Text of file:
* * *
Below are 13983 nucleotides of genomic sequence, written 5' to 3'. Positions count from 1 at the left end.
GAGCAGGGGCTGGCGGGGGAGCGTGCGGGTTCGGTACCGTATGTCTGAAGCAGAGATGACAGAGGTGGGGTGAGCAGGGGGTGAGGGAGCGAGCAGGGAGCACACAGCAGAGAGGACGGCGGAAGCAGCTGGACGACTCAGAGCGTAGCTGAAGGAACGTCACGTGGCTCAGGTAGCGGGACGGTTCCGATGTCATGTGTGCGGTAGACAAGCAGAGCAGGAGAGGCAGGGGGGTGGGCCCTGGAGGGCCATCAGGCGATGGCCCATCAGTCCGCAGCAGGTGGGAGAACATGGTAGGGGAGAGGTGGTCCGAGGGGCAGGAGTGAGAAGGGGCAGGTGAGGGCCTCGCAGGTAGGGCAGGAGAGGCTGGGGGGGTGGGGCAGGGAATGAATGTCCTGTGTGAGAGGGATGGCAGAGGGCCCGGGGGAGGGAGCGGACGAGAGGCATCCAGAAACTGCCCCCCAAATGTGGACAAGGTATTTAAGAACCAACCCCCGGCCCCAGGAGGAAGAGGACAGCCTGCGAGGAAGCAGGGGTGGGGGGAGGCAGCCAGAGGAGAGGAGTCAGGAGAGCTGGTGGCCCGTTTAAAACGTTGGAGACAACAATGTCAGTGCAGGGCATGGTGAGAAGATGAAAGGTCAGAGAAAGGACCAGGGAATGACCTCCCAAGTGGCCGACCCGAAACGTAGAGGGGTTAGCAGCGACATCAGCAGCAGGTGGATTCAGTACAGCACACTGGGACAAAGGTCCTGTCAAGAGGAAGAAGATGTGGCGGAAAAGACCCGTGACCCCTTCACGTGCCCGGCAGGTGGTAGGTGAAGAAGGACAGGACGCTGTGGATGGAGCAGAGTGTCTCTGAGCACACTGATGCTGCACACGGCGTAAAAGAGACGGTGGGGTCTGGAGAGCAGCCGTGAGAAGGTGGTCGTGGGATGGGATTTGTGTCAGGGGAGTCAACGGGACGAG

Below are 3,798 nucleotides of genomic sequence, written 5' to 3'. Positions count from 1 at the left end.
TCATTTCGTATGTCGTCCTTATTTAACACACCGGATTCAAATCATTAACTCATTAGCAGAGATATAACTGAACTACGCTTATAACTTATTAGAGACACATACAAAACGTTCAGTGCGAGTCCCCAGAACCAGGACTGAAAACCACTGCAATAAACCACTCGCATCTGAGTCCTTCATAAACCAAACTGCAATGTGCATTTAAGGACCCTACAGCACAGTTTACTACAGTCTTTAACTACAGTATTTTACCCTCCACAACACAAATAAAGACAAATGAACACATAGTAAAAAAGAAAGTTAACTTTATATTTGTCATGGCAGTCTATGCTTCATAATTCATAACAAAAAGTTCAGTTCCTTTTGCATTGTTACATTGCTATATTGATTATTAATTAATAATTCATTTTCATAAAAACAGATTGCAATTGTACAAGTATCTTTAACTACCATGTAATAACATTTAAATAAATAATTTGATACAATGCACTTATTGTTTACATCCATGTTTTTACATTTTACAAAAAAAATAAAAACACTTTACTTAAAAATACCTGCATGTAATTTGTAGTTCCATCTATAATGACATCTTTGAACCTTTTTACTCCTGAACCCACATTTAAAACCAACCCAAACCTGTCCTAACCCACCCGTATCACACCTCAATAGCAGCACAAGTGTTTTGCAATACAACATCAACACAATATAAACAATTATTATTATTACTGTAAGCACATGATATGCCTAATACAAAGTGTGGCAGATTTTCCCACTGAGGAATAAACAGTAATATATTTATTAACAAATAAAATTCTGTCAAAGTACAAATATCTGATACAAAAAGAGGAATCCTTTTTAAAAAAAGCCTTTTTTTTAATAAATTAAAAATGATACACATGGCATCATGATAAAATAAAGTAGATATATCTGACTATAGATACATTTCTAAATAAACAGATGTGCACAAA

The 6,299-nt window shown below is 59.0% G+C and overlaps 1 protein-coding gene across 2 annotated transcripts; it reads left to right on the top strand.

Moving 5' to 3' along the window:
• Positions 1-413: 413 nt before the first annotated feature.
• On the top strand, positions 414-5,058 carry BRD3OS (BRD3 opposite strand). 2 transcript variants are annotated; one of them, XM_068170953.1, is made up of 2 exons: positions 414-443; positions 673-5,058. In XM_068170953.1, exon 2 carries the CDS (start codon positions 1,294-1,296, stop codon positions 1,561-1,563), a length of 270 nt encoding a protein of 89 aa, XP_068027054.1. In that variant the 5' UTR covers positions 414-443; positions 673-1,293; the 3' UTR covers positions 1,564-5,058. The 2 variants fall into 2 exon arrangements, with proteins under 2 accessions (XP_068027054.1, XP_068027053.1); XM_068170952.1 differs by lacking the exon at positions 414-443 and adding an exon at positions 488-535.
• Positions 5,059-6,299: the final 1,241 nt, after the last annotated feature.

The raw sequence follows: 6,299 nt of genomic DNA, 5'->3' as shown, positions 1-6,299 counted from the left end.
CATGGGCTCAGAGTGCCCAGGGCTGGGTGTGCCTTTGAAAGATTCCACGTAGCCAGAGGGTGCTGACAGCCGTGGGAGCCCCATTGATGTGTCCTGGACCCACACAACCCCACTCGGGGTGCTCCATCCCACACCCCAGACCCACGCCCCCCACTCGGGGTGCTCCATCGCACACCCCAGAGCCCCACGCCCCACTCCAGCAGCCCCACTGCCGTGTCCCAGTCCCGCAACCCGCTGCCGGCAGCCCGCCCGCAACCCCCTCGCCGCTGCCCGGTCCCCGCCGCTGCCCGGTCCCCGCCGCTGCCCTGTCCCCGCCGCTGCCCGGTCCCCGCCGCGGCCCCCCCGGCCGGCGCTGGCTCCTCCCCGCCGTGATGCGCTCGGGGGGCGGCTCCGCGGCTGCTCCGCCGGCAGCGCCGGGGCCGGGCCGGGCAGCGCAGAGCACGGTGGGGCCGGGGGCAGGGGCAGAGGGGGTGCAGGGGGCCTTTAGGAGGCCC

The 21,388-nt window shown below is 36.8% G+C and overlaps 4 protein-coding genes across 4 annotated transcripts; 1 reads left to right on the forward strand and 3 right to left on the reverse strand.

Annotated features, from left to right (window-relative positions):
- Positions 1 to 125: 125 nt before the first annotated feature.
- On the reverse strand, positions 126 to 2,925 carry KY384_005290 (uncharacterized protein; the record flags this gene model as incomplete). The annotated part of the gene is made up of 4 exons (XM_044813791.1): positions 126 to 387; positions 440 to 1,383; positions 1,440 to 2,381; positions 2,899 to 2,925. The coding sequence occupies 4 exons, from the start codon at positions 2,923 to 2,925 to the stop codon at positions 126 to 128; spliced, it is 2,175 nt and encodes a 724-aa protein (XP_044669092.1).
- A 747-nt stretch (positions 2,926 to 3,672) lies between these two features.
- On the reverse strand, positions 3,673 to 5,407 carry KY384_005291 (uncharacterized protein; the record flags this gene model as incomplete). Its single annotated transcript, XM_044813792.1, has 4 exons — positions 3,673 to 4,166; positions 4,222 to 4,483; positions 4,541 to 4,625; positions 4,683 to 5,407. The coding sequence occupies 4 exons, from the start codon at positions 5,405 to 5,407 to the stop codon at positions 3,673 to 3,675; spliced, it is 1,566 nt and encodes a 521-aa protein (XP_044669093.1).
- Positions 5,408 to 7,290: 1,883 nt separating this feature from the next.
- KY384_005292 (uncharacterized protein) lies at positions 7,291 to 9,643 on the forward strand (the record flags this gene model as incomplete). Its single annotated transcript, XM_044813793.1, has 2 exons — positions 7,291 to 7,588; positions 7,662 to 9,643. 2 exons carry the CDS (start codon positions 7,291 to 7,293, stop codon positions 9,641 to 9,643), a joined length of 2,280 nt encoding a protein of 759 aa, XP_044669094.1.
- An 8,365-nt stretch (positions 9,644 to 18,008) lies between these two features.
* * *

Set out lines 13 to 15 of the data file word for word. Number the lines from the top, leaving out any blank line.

Annotated features, from left to right (window-relative positions):
- Positions 1 to 125: 125 nt before the first annotated feature.
- On the reverse strand, positions 126 to 2,925 carry KY384_005290 (uncharacterized protein; the record flags this gene model as incomplete). The annotated part of the gene is made up of 4 exons (XM_044813791.1): positions 126 to 387; positions 440 to 1,383; positions 1,440 to 2,381; positions 2,899 to 2,925. The coding sequence occupies 4 exons, from the start codon at positions 2,923 to 2,925 to the stop codon at positions 126 to 128; spliced, it is 2,175 nt and encodes a 724-aa protein (XP_044669092.1).